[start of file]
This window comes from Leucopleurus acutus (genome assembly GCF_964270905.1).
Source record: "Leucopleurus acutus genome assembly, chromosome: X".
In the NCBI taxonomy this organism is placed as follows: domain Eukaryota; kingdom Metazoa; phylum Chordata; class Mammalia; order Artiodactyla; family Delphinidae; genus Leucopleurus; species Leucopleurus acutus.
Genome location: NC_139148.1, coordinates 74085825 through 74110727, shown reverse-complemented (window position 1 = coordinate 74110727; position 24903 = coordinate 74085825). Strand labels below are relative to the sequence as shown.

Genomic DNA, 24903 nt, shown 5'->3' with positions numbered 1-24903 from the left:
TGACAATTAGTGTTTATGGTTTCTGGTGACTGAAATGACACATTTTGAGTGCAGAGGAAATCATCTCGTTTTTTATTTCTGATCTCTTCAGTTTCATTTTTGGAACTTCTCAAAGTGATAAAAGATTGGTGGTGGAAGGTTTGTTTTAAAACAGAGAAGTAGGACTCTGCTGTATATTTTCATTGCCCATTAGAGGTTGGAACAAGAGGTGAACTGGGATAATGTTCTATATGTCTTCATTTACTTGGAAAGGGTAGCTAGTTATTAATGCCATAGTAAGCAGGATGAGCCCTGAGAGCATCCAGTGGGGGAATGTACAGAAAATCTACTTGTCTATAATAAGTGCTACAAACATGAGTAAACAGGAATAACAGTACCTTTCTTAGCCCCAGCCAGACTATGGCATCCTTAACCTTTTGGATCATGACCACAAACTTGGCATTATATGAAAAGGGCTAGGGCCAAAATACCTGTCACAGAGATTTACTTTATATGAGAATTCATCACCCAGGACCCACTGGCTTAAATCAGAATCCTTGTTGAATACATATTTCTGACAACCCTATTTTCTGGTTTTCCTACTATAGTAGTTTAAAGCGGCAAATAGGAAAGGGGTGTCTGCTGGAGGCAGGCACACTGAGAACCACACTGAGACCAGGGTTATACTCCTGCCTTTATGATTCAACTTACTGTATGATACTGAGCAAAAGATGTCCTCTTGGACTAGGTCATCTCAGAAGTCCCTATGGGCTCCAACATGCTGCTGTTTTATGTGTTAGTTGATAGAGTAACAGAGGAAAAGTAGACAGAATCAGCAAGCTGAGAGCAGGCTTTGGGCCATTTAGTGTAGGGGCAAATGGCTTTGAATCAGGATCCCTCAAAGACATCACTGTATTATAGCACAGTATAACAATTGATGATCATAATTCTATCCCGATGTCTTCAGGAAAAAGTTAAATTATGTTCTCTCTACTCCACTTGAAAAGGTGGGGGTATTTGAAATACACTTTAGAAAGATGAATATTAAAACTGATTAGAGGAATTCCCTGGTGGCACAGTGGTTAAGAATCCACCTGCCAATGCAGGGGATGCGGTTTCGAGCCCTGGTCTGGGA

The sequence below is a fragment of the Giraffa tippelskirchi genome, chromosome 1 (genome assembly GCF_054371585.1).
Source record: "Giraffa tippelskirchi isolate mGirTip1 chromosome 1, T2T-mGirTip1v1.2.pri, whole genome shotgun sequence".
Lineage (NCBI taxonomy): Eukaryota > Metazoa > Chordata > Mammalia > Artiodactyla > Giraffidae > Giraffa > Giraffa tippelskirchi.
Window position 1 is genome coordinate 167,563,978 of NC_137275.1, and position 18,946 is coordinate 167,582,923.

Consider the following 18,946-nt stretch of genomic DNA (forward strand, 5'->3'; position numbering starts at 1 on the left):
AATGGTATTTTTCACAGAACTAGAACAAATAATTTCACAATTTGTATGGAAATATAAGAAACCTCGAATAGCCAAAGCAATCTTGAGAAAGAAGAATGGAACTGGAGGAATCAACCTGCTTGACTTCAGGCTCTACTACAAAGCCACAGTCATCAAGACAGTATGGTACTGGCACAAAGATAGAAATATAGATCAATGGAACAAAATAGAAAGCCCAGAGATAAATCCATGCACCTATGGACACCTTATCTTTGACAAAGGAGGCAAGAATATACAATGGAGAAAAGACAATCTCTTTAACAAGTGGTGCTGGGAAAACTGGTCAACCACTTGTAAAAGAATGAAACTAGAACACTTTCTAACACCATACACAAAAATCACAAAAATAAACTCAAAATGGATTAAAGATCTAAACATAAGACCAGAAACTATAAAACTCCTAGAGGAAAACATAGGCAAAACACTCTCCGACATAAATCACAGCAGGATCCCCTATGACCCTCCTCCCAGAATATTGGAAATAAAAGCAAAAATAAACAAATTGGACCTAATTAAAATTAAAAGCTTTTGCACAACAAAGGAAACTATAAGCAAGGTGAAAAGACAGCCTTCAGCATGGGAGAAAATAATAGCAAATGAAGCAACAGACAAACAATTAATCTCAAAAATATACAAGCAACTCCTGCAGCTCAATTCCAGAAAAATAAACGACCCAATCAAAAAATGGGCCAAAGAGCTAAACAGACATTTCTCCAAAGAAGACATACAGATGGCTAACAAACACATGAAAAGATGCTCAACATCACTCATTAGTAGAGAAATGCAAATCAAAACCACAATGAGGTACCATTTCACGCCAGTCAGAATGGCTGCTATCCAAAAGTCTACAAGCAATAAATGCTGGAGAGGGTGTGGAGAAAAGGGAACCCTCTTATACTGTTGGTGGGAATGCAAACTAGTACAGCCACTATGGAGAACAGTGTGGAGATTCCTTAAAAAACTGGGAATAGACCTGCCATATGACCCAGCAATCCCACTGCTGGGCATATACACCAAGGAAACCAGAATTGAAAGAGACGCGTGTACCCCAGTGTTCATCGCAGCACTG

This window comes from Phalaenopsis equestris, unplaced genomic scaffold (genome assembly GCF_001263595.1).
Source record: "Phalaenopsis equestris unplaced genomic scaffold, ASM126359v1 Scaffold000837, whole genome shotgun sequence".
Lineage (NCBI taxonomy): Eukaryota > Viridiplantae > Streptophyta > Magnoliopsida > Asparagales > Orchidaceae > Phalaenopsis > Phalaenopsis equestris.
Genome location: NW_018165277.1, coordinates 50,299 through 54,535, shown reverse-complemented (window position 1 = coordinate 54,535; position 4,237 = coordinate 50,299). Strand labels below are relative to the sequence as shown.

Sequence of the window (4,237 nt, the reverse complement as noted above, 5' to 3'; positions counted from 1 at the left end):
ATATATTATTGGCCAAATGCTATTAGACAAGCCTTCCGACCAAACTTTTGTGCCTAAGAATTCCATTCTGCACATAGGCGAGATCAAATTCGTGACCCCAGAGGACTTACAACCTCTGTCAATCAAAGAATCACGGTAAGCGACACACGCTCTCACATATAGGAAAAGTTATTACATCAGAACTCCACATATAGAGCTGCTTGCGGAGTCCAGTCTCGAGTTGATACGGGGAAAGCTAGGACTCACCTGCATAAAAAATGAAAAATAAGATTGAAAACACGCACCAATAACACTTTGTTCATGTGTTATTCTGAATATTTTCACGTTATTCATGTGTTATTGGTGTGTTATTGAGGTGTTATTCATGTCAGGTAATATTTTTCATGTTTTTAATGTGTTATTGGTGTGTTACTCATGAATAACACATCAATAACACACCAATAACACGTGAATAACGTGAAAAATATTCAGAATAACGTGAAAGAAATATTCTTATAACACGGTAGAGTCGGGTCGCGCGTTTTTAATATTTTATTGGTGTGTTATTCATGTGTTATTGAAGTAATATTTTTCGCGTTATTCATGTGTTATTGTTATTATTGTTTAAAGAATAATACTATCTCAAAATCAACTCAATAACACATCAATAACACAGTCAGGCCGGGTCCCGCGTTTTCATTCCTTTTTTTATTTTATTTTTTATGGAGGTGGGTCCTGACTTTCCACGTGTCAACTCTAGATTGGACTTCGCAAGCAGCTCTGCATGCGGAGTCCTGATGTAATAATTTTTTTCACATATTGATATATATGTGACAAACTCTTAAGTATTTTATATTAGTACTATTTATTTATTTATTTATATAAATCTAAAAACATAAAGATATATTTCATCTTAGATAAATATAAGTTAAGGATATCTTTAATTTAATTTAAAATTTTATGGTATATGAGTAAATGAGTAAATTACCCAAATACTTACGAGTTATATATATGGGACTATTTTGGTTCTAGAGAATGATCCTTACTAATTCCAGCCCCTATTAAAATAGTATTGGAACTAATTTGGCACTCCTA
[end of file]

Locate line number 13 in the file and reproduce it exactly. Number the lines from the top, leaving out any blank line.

This window comes from Phalaenopsis equestris, unplaced genomic scaffold (genome assembly GCF_001263595.1).